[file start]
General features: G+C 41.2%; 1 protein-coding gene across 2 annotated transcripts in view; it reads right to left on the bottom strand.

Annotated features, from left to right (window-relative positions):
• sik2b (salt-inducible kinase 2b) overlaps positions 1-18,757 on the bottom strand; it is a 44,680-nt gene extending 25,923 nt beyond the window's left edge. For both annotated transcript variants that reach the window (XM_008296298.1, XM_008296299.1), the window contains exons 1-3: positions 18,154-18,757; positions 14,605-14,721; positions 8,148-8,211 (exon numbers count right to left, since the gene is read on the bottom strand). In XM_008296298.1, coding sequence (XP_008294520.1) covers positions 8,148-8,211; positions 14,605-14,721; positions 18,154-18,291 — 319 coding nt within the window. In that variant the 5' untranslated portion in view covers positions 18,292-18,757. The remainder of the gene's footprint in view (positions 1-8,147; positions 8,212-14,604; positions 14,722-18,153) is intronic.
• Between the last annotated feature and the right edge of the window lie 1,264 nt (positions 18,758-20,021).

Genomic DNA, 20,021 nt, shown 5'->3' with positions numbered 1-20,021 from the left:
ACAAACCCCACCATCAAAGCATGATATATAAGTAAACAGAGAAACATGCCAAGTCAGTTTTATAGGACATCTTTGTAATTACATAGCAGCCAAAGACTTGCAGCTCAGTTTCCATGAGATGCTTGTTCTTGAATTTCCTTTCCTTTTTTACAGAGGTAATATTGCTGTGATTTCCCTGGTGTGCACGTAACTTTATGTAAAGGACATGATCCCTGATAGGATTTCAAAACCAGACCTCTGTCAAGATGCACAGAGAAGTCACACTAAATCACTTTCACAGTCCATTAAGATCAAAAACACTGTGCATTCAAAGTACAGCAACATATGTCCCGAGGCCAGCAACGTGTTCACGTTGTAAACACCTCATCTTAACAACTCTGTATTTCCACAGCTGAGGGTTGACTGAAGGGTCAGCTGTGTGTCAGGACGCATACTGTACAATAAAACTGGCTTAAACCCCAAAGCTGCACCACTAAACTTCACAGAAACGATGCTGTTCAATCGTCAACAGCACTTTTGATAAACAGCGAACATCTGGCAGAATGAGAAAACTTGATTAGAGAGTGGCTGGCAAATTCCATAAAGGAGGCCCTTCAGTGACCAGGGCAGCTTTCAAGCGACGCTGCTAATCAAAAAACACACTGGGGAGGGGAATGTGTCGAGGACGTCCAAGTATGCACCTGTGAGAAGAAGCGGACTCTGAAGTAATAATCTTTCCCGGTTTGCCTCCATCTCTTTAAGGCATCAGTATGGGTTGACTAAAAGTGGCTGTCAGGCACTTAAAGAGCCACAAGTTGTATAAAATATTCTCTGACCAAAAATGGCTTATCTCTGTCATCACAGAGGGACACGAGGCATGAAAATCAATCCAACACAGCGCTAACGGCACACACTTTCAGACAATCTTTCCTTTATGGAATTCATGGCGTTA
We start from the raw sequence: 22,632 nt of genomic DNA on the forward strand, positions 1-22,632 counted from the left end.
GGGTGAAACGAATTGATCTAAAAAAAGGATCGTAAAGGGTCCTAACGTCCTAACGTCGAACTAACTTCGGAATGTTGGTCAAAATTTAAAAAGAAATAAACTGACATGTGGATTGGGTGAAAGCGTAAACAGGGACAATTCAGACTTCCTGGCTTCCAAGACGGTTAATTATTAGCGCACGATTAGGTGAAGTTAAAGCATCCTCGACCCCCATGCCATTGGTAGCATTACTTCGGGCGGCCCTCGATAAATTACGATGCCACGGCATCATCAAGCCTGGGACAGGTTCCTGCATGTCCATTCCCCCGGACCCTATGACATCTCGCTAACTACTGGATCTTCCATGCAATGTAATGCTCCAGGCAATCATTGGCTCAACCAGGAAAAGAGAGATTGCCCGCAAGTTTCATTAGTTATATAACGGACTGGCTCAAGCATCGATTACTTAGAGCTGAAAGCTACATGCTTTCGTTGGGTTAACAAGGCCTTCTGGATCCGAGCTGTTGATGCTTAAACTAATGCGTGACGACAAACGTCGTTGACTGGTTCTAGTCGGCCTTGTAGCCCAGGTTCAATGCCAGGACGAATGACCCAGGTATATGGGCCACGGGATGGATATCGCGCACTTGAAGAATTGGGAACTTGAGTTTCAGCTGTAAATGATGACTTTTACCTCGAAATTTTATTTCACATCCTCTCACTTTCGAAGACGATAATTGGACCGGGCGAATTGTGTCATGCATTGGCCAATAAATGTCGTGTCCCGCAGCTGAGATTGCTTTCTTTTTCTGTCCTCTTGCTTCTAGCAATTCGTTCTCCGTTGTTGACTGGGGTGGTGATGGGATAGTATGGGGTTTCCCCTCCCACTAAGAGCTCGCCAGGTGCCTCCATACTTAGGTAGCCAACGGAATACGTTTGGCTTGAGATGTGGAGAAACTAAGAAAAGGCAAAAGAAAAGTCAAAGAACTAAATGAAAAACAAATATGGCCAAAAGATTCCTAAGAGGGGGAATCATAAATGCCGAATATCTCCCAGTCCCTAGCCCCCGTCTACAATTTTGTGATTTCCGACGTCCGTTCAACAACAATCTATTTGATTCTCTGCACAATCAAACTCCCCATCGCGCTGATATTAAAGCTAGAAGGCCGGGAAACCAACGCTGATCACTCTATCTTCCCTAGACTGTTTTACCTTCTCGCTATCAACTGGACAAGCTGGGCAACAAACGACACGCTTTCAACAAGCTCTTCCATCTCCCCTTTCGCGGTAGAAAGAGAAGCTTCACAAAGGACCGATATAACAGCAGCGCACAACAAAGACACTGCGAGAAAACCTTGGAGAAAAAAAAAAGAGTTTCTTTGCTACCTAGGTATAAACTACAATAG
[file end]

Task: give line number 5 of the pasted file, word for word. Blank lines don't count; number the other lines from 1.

Genomic DNA, 20,021 nt, shown 5'->3' with positions numbered 1-20,021 from the left: